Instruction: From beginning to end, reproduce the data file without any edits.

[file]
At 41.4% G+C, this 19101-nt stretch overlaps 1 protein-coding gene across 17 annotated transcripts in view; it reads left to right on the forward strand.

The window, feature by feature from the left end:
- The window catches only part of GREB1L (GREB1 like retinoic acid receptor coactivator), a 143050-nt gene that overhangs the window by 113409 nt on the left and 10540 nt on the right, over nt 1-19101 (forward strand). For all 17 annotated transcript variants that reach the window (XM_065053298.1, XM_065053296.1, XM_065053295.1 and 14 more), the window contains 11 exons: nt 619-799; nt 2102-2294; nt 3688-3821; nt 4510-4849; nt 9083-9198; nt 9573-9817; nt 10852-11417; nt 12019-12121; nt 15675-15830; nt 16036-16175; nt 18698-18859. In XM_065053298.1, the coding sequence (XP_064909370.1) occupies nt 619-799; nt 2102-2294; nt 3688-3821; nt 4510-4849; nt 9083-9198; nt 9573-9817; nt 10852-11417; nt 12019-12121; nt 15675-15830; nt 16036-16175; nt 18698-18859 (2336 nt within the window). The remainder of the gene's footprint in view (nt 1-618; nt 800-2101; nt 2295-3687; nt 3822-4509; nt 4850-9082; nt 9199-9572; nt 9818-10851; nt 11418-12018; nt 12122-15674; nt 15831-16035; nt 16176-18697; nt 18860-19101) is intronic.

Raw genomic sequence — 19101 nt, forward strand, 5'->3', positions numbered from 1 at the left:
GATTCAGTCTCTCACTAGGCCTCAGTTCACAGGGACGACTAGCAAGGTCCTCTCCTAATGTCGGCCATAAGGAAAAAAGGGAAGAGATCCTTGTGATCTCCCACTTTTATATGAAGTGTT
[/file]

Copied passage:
At 41.4% G+C, this 19101-nt stretch overlaps 1 protein-coding gene across 17 annotated transcripts in view; it reads left to right on the forward strand.

The window, feature by feature from the left end:
- The window catches only part of GREB1L (GREB1 like retinoic acid receptor coactivator), a 143050-nt gene that overhangs the window by 113409 nt on the left and 10540 nt on the right, over nt 1-19101 (forward strand). For all 17 annotated transcript variants that reach the window (XM_065053298.1, XM_065053296.1, XM_065053295.1 and 14 more), the window contains 11 exons: nt 619-799; nt 2102-2294; nt 3688-3821; nt 4510-4849; nt 9083-9198; nt 9573-9817; nt 10852-11417; nt 12019-12121; nt 15675-15830; nt 16036-16175; nt 18698-18859. In XM_065053298.1, the coding sequence (XP_064909370.1) occupies nt 619-799; nt 2102-2294; nt 3688-3821; nt 4510-4849; nt 9083-9198; nt 9573-9817; nt 10852-11417; nt 12019-12121; nt 15675-15830; nt 16036-16175; nt 18698-18859 (2336 nt within the window). The remainder of the gene's footprint in view (nt 1-618; nt 800-2101; nt 2295-3687; nt 3822-4509; nt 4850-9082; nt 9199-9572; nt 9818-10851; nt 11418-12018; nt 12122-15674; nt 15831-16035; nt 16176-18697; nt 18860-19101) is intronic.

Raw genomic sequence — 19101 nt, forward strand, 5'->3', positions numbered from 1 at the left:
GATTCAGTCTCTCACTAGGCCTCAGTTCACAGGGACGACTAGCAAGGTCCTCTCCTAATGTCGGCCATAAGGAAAAAAGGGAAGAGATCCTTGTGATCTCCCACTTTTATATGAAGTGTT